An experienced attorney can help you determine who to name as defendants for any injury you have sustained. It is imperative that you name all persons you believe are responsible for your harm because if you do not name them in the lawsuit, then you lose out on recouping losses from them for the injury.
What Other Factors May Contribute to Your Negligence Claim?
If someone deviates from the reasonably prudent person standard causing harm to you, then you may feel that the case is closed. Unfortunately, it is not that easy. The breach of duty has to be the proximate cause of your harm. In the Midnight Rider accident, did the producers’ negligence cause the death and injury to crew members? That is to say, would they have been hurt but-for the producers negligently filming on active train tracks? In this example, it does appear that the negligence caused the harm, although this instance, the case never went to trial.
Once you have established that another’s negligence caused actual harm to you, you must ask whether your actions contributed to your harm, as well. In some states, if your own actions contributed to the accident, then you are barred from asserting a legal claim. This is known as contributory negligence. Fortunately, contributory negligence will not necessarily bar your claim in the state of California. An experienced attorney will help you determine the best legal strategy for your case if your actions may have contributed in part, to the accident.
If You Have Been Injured, What is Your Claim Worth?
Injuries sustained on the set of a film production can be catastrophic. Not only may you have present and future medical needs, but you may endure lost wages and depending on the severity of the event, pain and suffering could significantly impact your life going forward. According the Christopher & Dana Reeve Foundation, the cost of living with a severe spinal injury can cost tens of thousands, if not hundreds of thousands of dollars every year. Those numbers do not even take into consideration the effect of lost wages. Sometimes, your future needs may not always be apparent to you and it is imperative that you seek professional advice so you are prepared for the times to come.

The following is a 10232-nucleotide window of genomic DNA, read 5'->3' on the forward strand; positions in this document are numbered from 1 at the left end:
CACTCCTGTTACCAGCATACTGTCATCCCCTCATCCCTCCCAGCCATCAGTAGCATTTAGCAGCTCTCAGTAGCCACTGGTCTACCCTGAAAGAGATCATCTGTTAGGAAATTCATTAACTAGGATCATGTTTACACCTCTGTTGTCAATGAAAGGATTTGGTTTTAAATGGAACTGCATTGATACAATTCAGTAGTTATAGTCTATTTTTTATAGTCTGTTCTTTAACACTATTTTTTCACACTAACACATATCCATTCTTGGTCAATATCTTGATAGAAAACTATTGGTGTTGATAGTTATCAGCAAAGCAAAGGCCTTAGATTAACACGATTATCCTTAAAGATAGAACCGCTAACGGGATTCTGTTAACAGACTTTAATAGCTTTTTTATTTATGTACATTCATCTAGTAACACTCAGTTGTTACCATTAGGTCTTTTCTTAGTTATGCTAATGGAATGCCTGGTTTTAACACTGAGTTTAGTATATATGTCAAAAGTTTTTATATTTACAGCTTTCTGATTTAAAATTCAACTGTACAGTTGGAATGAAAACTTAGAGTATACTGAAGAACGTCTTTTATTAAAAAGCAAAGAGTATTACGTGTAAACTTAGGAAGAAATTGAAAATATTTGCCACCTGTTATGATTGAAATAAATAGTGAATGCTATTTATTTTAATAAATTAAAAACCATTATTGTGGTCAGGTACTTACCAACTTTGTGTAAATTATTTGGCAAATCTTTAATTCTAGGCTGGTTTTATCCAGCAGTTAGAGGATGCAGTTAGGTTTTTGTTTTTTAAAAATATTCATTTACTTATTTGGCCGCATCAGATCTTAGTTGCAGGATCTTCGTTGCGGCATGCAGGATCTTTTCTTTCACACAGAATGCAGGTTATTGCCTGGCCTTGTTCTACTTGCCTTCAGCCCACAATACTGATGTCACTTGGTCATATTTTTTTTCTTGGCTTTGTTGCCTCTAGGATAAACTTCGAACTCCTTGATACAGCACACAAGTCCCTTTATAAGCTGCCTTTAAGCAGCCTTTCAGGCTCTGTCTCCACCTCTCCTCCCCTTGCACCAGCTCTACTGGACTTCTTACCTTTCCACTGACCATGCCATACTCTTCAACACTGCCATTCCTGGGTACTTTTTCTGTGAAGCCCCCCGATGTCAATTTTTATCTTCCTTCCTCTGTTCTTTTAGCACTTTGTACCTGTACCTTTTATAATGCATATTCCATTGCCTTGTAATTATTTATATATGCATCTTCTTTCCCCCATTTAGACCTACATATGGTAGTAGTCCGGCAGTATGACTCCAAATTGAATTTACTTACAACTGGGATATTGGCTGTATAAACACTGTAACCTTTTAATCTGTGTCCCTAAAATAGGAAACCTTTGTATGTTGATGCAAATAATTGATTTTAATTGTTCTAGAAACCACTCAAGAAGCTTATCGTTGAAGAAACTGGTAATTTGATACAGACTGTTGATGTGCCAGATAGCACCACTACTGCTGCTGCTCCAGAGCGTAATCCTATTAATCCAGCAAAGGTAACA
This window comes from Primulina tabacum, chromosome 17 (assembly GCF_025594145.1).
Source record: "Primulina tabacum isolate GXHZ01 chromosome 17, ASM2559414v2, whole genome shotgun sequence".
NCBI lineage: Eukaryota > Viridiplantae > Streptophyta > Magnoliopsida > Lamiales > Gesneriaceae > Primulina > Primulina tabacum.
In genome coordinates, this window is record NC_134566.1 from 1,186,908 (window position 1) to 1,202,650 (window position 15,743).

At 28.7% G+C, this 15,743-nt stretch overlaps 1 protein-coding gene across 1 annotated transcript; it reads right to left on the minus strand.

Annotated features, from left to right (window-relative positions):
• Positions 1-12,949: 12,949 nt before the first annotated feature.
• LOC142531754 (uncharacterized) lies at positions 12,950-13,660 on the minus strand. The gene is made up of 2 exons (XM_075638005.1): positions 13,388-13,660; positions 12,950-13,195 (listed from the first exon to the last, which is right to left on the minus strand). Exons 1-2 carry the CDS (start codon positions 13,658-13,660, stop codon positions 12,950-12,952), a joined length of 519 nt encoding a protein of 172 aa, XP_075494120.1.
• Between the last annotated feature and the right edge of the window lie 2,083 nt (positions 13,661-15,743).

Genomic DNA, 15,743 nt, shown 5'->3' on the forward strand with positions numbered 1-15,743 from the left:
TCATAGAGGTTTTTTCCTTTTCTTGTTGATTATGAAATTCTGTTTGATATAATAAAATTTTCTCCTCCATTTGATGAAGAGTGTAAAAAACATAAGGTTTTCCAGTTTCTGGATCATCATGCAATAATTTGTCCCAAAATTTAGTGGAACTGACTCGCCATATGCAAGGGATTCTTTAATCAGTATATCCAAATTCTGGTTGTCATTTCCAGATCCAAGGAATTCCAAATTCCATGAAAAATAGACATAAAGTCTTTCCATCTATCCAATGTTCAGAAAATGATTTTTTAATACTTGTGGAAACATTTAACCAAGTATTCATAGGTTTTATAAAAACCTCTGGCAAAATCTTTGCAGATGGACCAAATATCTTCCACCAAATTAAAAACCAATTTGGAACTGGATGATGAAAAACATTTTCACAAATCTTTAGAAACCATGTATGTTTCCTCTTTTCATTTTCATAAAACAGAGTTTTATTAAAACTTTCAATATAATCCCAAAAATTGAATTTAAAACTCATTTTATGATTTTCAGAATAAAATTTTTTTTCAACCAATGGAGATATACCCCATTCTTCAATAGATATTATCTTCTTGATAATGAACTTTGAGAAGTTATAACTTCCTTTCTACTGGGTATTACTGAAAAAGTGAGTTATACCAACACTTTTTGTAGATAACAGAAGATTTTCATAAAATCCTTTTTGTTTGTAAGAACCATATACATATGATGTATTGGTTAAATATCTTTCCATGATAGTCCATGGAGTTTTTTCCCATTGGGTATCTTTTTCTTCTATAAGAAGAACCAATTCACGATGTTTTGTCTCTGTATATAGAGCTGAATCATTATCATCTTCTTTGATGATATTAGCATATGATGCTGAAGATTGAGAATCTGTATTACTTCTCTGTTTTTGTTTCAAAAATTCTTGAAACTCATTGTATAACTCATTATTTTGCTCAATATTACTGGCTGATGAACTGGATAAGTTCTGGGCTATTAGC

The state of California requires production insurance if the filming takes place on state property, and most production companies do carry insurance. If you are injured, it is wise to have an experienced attorney negotiate with the insurance companies on your behalf. Insurance companies are sophisticated entities and they may try to get you to settle for less than your claim is worth. That is why it is always best to seek advice from an attorney if you have been injured.
If You Have Been Injured on a Film Set, You Need Experienced Injury Lawyers
The attorneys at Citywide Law Group, are not afraid to take your case to trial. We have a wide range of experience and can help you if someone’s negligence has caused you harm as severe as brain injuries or even wrongful death. Call us today for a free consultation.
Citywide Law Group
12424 Wilshire Blvd Suite 705
Los Angeles, CA 90025